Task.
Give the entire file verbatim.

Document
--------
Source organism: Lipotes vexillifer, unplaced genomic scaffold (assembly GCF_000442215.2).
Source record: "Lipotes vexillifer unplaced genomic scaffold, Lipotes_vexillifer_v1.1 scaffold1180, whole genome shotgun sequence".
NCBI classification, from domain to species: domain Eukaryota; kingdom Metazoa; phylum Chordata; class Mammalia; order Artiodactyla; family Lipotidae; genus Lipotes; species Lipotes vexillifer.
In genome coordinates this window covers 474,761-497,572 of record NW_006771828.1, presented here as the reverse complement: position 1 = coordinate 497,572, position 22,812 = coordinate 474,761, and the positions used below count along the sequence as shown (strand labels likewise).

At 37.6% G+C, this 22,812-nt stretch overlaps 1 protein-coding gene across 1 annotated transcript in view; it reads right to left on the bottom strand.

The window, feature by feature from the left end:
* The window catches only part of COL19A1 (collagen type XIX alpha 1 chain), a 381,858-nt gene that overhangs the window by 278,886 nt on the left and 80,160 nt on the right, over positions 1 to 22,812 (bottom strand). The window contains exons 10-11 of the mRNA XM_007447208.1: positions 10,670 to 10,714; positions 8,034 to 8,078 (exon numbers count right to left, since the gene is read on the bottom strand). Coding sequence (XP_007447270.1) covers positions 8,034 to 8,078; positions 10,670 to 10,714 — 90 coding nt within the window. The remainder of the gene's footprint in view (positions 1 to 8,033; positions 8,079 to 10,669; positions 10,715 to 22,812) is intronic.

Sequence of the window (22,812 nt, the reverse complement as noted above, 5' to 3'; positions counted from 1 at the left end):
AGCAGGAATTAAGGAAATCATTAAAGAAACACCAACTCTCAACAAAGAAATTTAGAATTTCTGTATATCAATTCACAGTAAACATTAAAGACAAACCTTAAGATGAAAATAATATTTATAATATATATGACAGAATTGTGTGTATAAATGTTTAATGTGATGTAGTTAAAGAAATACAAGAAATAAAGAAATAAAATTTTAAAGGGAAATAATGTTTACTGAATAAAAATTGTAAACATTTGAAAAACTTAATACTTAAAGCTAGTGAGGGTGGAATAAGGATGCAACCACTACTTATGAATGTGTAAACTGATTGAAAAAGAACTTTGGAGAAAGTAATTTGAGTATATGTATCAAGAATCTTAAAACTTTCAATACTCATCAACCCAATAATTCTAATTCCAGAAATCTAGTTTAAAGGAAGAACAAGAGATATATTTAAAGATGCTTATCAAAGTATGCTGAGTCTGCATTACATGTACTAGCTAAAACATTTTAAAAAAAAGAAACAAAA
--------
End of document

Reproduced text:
Source organism: Lipotes vexillifer, unplaced genomic scaffold (assembly GCF_000442215.2).
Source record: "Lipotes vexillifer unplaced genomic scaffold, Lipotes_vexillifer_v1.1 scaffold1180, whole genome shotgun sequence".
NCBI classification, from domain to species: domain Eukaryota; kingdom Metazoa; phylum Chordata; class Mammalia; order Artiodactyla; family Lipotidae; genus Lipotes; species Lipotes vexillifer.
In genome coordinates this window covers 474,761-497,572 of record NW_006771828.1, presented here as the reverse complement: position 1 = coordinate 497,572, position 22,812 = coordinate 474,761, and the positions used below count along the sequence as shown (strand labels likewise).

At 37.6% G+C, this 22,812-nt stretch overlaps 1 protein-coding gene across 1 annotated transcript in view; it reads right to left on the bottom strand.

The window, feature by feature from the left end:
* The window catches only part of COL19A1 (collagen type XIX alpha 1 chain), a 381,858-nt gene that overhangs the window by 278,886 nt on the left and 80,160 nt on the right, over positions 1 to 22,812 (bottom strand). The window contains exons 10-11 of the mRNA XM_007447208.1: positions 10,670 to 10,714; positions 8,034 to 8,078 (exon numbers count right to left, since the gene is read on the bottom strand). Coding sequence (XP_007447270.1) covers positions 8,034 to 8,078; positions 10,670 to 10,714 — 90 coding nt within the window. The remainder of the gene's footprint in view (positions 1 to 8,033; positions 8,079 to 10,669; positions 10,715 to 22,812) is intronic.

Sequence of the window (22,812 nt, the reverse complement as noted above, 5' to 3'; positions counted from 1 at the left end):
AGCAGGAATTAAGGAAATCATTAAAGAAACACCAACTCTCAACAAAGAAATTTAGAATTTCTGTATATCAATTCACAGTAAACATTAAAGACAAACCTTAAGATGAAAATAATATTTATAATATATATGACAGAATTGTGTGTATAAATGTTTAATGTGATGTAGTTAAAGAAATACAAGAAATAAAGAAATAAAATTTTAAAGGGAAATAATGTTTACTGAATAAAAATTGTAAACATTTGAAAAACTTAATACTTAAAGCTAGTGAGGGTGGAATAAGGATGCAACCACTACTTATGAATGTGTAAACTGATTGAAAAAGAACTTTGGAGAAAGTAATTTGAGTATATGTATCAAGAATCTTAAAACTTTCAATACTCATCAACCCAATAATTCTAATTCCAGAAATCTAGTTTAAAGGAAGAACAAGAGATATATTTAAAGATGCTTATCAAAGTATGCTGAGTCTGCATTACATGTACTAGCTAAAACATTTTAAAAAAAAGAAACAAAA